A topic now under consideration by the U.S. Food and Drug Administration ought to capture the attention of anyone involved in alternative agriculture and the natural food business.
Simply put, the topic is: What does “natural” mean?
In November, the agency issued a request for comments “on the use of the term ‘natural’ in the labeling of human food products, including foods that are genetically engineered or contain ingredients produced through the use of genetic engineering.”
The comment period was scheduled to close in February but now has been extended until May 10.
Seems to me that this is a rather important issue. After all, most of us are involved in the “natural food” business…whatever that means these days.
Once upon a time, there was general consensus on the meaning of natural food. Most people considered “natural” to describe crops grown without synthetic pesticides and meat produced from animals not treated with growth hormones or antibiotics. But clever marketers and manufacturers soon realized that the term natural could have a broad spectrum of meaning, and the term exploded onto food labels up and down the grocery aisle.
The U.S. Department of Agriculture Food Safety and Inspection Service (FSIS) aided and abetted the confusion by narrowly defining natural as a processing claim meaning “A product containing no artificial ingredient or added color and is only minimally processed.” In other words, an animal could be treated with growth hormones and fed antibiotics, but the meat could be labeled natural if nothing artificial was added during processing.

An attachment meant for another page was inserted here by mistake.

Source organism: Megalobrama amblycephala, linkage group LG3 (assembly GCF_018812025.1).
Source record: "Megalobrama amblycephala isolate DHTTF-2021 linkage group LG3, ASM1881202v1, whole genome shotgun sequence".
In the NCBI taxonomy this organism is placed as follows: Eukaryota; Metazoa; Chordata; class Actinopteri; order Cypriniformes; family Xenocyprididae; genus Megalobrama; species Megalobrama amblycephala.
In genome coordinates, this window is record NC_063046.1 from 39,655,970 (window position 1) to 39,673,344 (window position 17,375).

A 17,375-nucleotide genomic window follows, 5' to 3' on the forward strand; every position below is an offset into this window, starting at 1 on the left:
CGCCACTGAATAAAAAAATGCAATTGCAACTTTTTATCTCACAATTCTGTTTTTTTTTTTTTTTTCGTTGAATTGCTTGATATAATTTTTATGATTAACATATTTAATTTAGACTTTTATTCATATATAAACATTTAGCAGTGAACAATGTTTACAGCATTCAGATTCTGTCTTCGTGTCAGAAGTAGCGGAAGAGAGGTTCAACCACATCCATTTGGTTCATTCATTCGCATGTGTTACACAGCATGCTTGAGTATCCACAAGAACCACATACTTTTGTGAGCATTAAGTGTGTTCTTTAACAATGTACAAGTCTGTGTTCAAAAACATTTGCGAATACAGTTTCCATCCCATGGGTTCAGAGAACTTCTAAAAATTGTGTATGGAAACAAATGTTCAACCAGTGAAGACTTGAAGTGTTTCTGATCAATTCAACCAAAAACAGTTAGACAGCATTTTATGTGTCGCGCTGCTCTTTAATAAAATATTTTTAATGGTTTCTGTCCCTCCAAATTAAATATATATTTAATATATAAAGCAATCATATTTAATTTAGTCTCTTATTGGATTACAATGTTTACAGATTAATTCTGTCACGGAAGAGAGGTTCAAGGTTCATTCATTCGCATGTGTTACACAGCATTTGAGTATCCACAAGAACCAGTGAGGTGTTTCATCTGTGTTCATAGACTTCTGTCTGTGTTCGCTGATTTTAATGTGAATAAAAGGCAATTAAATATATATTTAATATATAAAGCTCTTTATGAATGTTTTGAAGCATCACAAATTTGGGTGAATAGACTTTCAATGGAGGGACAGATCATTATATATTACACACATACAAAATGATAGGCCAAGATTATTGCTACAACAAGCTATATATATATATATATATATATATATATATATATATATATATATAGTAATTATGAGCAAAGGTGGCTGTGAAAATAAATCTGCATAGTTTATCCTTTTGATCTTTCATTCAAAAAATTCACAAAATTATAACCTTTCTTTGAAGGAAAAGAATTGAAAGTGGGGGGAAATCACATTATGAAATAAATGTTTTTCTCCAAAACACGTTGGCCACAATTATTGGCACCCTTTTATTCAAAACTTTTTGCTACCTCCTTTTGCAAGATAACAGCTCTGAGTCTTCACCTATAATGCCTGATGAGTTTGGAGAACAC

The FSIS’s sister agency, the USDA Agricultural Marketing Service (AMS), attempted to clarify the issue in 2009 by issuing a regulation that would allow producers to use the “USDA Naturally Raised” claim to identify meat and poultry products produced from animals not treated with growth hormones or antibiotics. But no one saw the value to establishing a costly, audit-based verification program to market “USDA Naturally Raised” meat that would sit in the retail case next to “natural meat” products sourced from conventional animals. Further, AMS finally withdrew the “Naturally Raised” labeling program in January, after concluding that it didn’t have the authority to override FSIS (see my All grassed up and wondering where to go blog).
Meanwhile, consumer groups angered by what they perceive as misuse of the term, have filed a series of class-action lawsuits against some of the major food manufacturers and retailers.
With all of that controversy swirling, it would seem to reason that the FDA would be flooded with public comments asking for a standard, reliable definition of “natural.” After all, in the hierarchy of federal agencies, definitions adopted by the FDA trump everything else. Yet, as of April 16th, only 1,477 comments have been filed. That’s about 11 per day.
If we’re really concerned about protecting the integrity of the meaning of “natural food,” perhaps it’s worth a few moments to weigh in with a comment regarding the use of the label on foods containing GMOs, and animal products produced with growth hormones and antibiotics. To submit a comment, simply click here and follow the instructions.